MINNEAPOLIS (WCCO) — The Minnesota Department of Public Safety says you can depend on calling 911 during this pandemic.

So many of us are connected to our devices, whether it’s a cell phone or logged in on a computer, especially during this time at home. When people overload a network it can cause congestion, but that won’t happen with public safety says DPS Director of Emergency Communication Networks, Dana Wahlberg.

“It was first in 9/11 we noticed responders were not able to communicate with one another, they were finding challenges with network congestion,” Wahlberg said.

She said that event led to a dedicated communications platform for emergency first responders. In addition, Wahlberg says cell phone providers have done something similar.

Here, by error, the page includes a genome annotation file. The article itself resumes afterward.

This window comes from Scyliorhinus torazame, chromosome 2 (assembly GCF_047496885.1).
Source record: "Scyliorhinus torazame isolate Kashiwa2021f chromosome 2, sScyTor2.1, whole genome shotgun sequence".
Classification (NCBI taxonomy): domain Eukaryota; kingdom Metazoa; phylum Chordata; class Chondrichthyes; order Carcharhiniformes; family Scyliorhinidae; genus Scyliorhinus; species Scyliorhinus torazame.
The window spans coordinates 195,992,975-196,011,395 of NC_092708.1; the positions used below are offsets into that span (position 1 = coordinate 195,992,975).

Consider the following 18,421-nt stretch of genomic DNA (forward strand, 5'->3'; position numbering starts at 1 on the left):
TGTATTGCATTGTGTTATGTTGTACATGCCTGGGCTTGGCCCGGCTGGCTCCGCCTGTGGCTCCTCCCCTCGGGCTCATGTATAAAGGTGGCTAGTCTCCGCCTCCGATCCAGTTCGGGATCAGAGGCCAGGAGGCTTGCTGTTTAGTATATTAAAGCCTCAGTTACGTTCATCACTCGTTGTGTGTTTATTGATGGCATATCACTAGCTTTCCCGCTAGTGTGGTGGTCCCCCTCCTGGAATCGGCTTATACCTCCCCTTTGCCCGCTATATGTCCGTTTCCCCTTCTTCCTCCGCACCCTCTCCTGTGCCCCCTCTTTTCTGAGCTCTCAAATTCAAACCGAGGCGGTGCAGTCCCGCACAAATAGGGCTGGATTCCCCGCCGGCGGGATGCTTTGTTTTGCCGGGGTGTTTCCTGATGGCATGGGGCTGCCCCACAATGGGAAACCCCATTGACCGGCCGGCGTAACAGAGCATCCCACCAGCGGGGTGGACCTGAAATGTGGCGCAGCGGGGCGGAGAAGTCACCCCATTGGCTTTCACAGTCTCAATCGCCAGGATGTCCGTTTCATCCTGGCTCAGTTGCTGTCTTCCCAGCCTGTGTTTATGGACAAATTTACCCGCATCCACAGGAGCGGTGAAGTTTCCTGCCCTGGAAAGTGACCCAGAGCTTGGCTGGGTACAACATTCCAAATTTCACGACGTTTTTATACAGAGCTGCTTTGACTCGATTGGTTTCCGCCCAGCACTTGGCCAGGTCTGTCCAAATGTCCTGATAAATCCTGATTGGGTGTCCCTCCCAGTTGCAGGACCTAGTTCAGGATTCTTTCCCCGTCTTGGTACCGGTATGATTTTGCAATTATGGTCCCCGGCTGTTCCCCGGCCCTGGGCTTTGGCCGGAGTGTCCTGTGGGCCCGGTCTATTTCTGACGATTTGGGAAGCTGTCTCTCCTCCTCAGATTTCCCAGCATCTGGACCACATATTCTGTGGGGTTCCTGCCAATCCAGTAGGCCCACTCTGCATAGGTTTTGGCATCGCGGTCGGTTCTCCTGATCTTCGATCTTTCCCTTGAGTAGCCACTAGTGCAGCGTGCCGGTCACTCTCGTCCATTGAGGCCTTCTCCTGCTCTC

“Every carrier has special network in place to deliver a 911 call and nothing else is riding on that same network,” Wahlberg said.

But call congestion has become an issue on commercial networks across the country. According to Wahlberg, every day there are double the number of calls that typically happen on the busiest call day of the year: Mother’s Day. Online gaming is up 75% and 33% of calls are longer than normal.

They’re not asking anyone to reduce their streaming or online surfing but know services could be slow.

Wahlberg says they’re working on increasing capacity. And she warns against calling 911 if you can’t get through to someone.

“That can become very problematic when 911 call centers are fielding calls just to see if they’re working,” Wahlberg said.

Wahlberg did say you may still find congestion while calling a crisis line. If it’s an emergency and you experience trouble making that call, that’s when you should hang up and call 911.

Jennifer Mayerle

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